Opening: Tue 24 Apr, 6 pm
From Japan Foundation Center for Cultural Exchange in Vietnam:
The Japan Foundation Center for Cultural Exchange in Vietnam proudly presents a film and photography installation “Jo Ha Kyū” by Nguyen Trinh Thi & Jamie Maxtone-Graham in Hanoi from April to May 2012.
Jo Ha Kyū is an essential concept of the narrative structure in all traditional Japanese temporal arts. Likened by Noh creator, Zeami, to a small stream expanding into a river which eventually becomes a waterfall that crashes into a still pond, Jo Ha Kyū encapsulates the idea, in simplest terms, of a beginning, middle and end.
Tokyo, one of the biggest cities in the world, has been inspiring a plethora of foreign artists to create new artworks based on their experiences in this unique megalopolis. One such example is the critically acclaimed feature film “Lost in Translation” (2003) directed by Sofia Coppola.
Highly sophisticated foreign eyes more often than not shed beautiful light on ordinary life in Japan from different angles and cause us to become aware of hidden attractiveness of our daily life.
The case of Nguyen Trinh Thi, one of the promising independent film makers in Vietnam, and Jamie Maxtone-Graham, her husband and a prominent photographer, is not the exception. They spent some months in Tokyo and their drifting around the big city fruited one short film and 60 pieces of photography.
Mr. Yoshioka, Deputy Director of the Japan Foundation comments: “By Seeing abstract moving images of Tokyo directed by Trinh Thi and LED lighted-up photography of common people and ordinary scenes in Tokyo framed by Jamie, even I, who have been living in Tokyo for over 25 years, could refresh my eyes on the familiar city and experienced the new world of Tokyo re-built by the two artists. It is a quite new experience”.
We do hope that the audience will enjoy not only the artistic value of the film and photography but also the new dimension of Tokyo through the beautifully installed artworks even without visiting Tokyo, one of the most expensive cities for living.
Free of admission.
For inquiries on the exhibition and the interview with the artists, please contact at:
Nguyen Trinh Thi is a Hanoi-based independent documentary filmmaker and video artist. She studied journalism and photography at the University of Iowa and International Studies and ethnographic film at University of California, San Diego. Her documentary and experimental films have been screened at festivals and art exhibitions across Asia, Europe, and the USA – including Oberhausen International Film Festival; Bangkok Experimental Film Festival; Artist Films International; Summer Exhibition 2011, DEN FRIE Centre of Contemporary Art, Copenhagen; Unsubtitled, solo video installation, NhaSan Studio, Hanoi; ‘PLUS/ Memories and Beyond – 10 Solo Exhibitions by 10 Asian Artists’, Kuandu Biennale, Taipei; and ‘No Soul For Sale 2’, Tate Modern, London. Nguyen Trinh Thi founded Hanoi DocLab, a center for documentary filmmaking and video art in Hanoi, in 2009.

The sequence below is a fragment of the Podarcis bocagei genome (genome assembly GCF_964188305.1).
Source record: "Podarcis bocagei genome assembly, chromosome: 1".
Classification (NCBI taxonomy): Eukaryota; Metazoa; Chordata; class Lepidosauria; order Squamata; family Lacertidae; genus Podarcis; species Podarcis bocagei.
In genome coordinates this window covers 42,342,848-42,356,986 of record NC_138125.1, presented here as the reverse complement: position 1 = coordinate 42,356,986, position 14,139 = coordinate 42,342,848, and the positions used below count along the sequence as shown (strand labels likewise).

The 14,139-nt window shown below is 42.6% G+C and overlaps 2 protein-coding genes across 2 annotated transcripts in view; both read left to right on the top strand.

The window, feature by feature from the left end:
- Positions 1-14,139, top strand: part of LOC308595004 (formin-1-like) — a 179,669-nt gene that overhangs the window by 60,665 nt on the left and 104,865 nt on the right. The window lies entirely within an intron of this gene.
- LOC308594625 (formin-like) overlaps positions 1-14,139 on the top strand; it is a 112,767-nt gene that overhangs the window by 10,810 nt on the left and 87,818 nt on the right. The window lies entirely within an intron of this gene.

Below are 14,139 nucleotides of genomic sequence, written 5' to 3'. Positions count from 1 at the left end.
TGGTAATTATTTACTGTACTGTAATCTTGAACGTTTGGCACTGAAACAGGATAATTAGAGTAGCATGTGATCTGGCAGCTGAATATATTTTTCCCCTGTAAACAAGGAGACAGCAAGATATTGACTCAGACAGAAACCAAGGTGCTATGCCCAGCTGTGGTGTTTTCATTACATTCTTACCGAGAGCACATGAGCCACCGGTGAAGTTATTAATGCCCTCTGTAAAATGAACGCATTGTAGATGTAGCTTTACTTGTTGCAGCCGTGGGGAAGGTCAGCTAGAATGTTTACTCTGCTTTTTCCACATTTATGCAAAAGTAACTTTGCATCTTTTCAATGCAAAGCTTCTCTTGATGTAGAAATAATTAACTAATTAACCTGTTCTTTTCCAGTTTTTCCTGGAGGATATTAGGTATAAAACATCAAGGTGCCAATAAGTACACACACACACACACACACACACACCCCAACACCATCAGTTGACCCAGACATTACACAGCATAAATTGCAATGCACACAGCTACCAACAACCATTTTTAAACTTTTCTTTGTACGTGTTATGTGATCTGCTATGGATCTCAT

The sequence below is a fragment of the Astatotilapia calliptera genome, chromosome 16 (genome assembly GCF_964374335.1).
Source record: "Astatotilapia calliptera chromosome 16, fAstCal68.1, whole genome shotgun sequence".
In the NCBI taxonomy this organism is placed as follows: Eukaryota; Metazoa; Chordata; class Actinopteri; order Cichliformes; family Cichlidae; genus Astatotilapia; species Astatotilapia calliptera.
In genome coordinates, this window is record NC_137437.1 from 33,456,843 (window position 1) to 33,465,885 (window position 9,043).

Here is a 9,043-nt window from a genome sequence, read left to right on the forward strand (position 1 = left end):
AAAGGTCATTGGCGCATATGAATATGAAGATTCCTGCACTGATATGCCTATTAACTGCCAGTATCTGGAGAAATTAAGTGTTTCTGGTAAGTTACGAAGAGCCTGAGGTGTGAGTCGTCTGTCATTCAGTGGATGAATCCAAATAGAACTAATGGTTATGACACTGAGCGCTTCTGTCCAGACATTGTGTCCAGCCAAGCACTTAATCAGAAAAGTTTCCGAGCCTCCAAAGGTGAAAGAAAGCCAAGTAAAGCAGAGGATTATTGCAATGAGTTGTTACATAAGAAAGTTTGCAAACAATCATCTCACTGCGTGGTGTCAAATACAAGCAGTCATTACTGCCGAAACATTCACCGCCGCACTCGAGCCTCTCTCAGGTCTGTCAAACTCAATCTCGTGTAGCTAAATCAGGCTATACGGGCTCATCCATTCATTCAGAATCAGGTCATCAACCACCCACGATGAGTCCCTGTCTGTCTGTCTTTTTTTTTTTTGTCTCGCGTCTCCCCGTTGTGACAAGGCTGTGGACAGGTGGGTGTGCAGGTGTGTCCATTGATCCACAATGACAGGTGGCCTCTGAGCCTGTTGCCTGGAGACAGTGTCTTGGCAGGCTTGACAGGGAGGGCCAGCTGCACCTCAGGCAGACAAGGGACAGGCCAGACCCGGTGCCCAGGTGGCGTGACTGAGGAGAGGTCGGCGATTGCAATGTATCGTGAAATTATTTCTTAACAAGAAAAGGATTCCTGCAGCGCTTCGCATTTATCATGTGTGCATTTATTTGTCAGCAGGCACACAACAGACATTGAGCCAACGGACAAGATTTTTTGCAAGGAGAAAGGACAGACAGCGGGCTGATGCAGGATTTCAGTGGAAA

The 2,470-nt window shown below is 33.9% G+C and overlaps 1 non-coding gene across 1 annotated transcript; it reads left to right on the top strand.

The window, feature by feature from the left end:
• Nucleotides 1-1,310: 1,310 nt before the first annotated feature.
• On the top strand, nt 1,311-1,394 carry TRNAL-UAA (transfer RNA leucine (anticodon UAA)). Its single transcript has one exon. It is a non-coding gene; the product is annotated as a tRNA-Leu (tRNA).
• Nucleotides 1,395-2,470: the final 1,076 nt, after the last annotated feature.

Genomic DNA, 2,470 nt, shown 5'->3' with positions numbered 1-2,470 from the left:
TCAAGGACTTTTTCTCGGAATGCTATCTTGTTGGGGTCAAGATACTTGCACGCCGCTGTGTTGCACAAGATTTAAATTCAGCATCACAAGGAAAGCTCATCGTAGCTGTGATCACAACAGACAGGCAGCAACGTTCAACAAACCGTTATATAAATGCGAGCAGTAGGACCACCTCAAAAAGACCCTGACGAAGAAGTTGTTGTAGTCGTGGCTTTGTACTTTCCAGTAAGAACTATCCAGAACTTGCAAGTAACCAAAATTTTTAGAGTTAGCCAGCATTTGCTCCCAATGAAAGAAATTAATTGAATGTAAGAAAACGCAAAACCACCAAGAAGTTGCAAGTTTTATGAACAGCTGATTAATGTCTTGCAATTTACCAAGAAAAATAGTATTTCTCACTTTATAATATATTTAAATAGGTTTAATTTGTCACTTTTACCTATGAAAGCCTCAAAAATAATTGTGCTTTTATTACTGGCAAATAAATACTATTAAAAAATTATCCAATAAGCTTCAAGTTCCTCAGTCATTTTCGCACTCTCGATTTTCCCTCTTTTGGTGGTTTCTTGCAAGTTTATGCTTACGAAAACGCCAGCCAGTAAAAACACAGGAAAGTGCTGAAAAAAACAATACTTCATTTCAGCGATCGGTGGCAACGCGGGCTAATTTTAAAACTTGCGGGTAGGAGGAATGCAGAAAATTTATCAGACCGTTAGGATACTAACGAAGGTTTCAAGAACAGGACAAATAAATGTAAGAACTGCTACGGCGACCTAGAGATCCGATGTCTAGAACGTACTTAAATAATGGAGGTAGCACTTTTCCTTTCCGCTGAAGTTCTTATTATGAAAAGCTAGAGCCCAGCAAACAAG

Artist’s note: In this experimental film, the concept is loosely interpreted against the subjective experience of the filmmaker being in the contemporary space and time of Tokyo. I made this work because — like with other works, I like to experiment — with moving images, to see how one can tell stories or express oneself in different ways. In this work, the particular space is Tokyo, and the particular time is the summer of 2011. The city gave me certain impressions and feelings, but there were also other emotions and events that were happening in the background of my personal experience that had little to do with Tokyo. I wanted to put all of these into the work — to make it like a time capsule, a recorded memory. In a way, the piece is about the conflict and co-existence of the concrete and abstract worlds, between objective observances and subjective experience, narrative and non-narrative, documentary and fiction.
Jamie Maxtone-Graham has a professional background of more than 20 years in commercial and narrative cinematography. As a guild Director of Photography in New York and Los Angeles, his works range from independent to mainstream feature films, episodic television and advertising. In 2007 he became a Fulbright Fellow, receiving a grant funding his proposal to photograph contemporary youth culture in present day Vietnam. He currently lives in Hanoi and continues to shoot commercials and narrative films, produce documentaries and personal photography projects. His photography was previously published on burn Magazine, Trans Asia Photography Review, Culture Hall and tiny vices and exhibited in Hanoi, London and Bangkok.
Artist’s note: When one is in a new place for the first time, one’s senses become somewhat more attuned to this unfamiliar environment – what one hears and, particularly in my own case, what one sees is fresh. I was interested in the way this opportunity might affect my working process – the way in which what I was seeing might influence how I would see.
During the six weeks I spent in Tokyo shortly after the earthquake in March 2011, there was an interesting atmosphere – literally. Was there radiation in the air from the leaking Fukushima nuclear plant in the north? Certainly. Could it be ignored and daily life proceed. Apparently. I went about the city with my wife and my daughter and made these images in a way both conscious and ignorant of this and so many other things.
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